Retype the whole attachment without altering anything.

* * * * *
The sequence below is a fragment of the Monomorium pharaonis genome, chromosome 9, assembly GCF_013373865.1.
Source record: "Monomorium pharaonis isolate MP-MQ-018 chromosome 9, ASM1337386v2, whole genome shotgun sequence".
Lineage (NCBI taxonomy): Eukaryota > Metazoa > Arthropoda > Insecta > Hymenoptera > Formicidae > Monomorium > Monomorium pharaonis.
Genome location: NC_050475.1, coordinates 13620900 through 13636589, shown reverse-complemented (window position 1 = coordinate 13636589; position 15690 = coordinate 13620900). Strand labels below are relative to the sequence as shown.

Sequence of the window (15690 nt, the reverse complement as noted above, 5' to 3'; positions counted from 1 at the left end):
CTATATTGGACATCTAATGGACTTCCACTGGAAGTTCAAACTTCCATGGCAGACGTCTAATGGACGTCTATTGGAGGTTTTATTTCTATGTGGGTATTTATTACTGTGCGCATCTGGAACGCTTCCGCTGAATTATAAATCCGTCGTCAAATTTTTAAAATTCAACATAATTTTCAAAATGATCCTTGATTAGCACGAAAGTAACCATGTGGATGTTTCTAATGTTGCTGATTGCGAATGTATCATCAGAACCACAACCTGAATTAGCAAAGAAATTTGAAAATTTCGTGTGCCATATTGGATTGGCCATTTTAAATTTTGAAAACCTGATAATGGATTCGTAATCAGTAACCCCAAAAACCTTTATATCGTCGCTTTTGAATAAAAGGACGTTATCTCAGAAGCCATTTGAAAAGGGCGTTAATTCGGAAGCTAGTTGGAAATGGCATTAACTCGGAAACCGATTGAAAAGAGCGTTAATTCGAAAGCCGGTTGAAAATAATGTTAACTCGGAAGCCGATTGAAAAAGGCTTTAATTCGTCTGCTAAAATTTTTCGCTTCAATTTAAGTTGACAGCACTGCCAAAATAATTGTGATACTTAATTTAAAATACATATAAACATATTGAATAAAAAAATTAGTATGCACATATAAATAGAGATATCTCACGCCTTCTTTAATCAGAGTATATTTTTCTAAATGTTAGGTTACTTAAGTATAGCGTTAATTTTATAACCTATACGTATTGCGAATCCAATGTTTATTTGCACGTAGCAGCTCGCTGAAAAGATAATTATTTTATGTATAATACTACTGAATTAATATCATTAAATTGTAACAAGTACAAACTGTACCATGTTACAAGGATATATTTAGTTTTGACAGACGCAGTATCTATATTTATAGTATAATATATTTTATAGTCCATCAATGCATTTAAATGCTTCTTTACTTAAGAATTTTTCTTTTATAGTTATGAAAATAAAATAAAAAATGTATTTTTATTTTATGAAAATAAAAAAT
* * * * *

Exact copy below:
The sequence below is a fragment of the Monomorium pharaonis genome, chromosome 9, assembly GCF_013373865.1.
Source record: "Monomorium pharaonis isolate MP-MQ-018 chromosome 9, ASM1337386v2, whole genome shotgun sequence".
Lineage (NCBI taxonomy): Eukaryota > Metazoa > Arthropoda > Insecta > Hymenoptera > Formicidae > Monomorium > Monomorium pharaonis.
Genome location: NC_050475.1, coordinates 13620900 through 13636589, shown reverse-complemented (window position 1 = coordinate 13636589; position 15690 = coordinate 13620900). Strand labels below are relative to the sequence as shown.

Sequence of the window (15690 nt, the reverse complement as noted above, 5' to 3'; positions counted from 1 at the left end):
CTATATTGGACATCTAATGGACTTCCACTGGAAGTTCAAACTTCCATGGCAGACGTCTAATGGACGTCTATTGGAGGTTTTATTTCTATGTGGGTATTTATTACTGTGCGCATCTGGAACGCTTCCGCTGAATTATAAATCCGTCGTCAAATTTTTAAAATTCAACATAATTTTCAAAATGATCCTTGATTAGCACGAAAGTAACCATGTGGATGTTTCTAATGTTGCTGATTGCGAATGTATCATCAGAACCACAACCTGAATTAGCAAAGAAATTTGAAAATTTCGTGTGCCATATTGGATTGGCCATTTTAAATTTTGAAAACCTGATAATGGATTCGTAATCAGTAACCCCAAAAACCTTTATATCGTCGCTTTTGAATAAAAGGACGTTATCTCAGAAGCCATTTGAAAAGGGCGTTAATTCGGAAGCTAGTTGGAAATGGCATTAACTCGGAAACCGATTGAAAAGAGCGTTAATTCGAAAGCCGGTTGAAAATAATGTTAACTCGGAAGCCGATTGAAAAAGGCTTTAATTCGTCTGCTAAAATTTTTCGCTTCAATTTAAGTTGACAGCACTGCCAAAATAATTGTGATACTTAATTTAAAATACATATAAACATATTGAATAAAAAAATTAGTATGCACATATAAATAGAGATATCTCACGCCTTCTTTAATCAGAGTATATTTTTCTAAATGTTAGGTTACTTAAGTATAGCGTTAATTTTATAACCTATACGTATTGCGAATCCAATGTTTATTTGCACGTAGCAGCTCGCTGAAAAGATAATTATTTTATGTATAATACTACTGAATTAATATCATTAAATTGTAACAAGTACAAACTGTACCATGTTACAAGGATATATTTAGTTTTGACAGACGCAGTATCTATATTTATAGTATAATATATTTTATAGTCCATCAATGCATTTAAATGCTTCTTTACTTAAGAATTTTTCTTTTATAGTTATGAAAATAAAATAAAAAATGTATTTTTATTTTATGAAAATAAAAAAT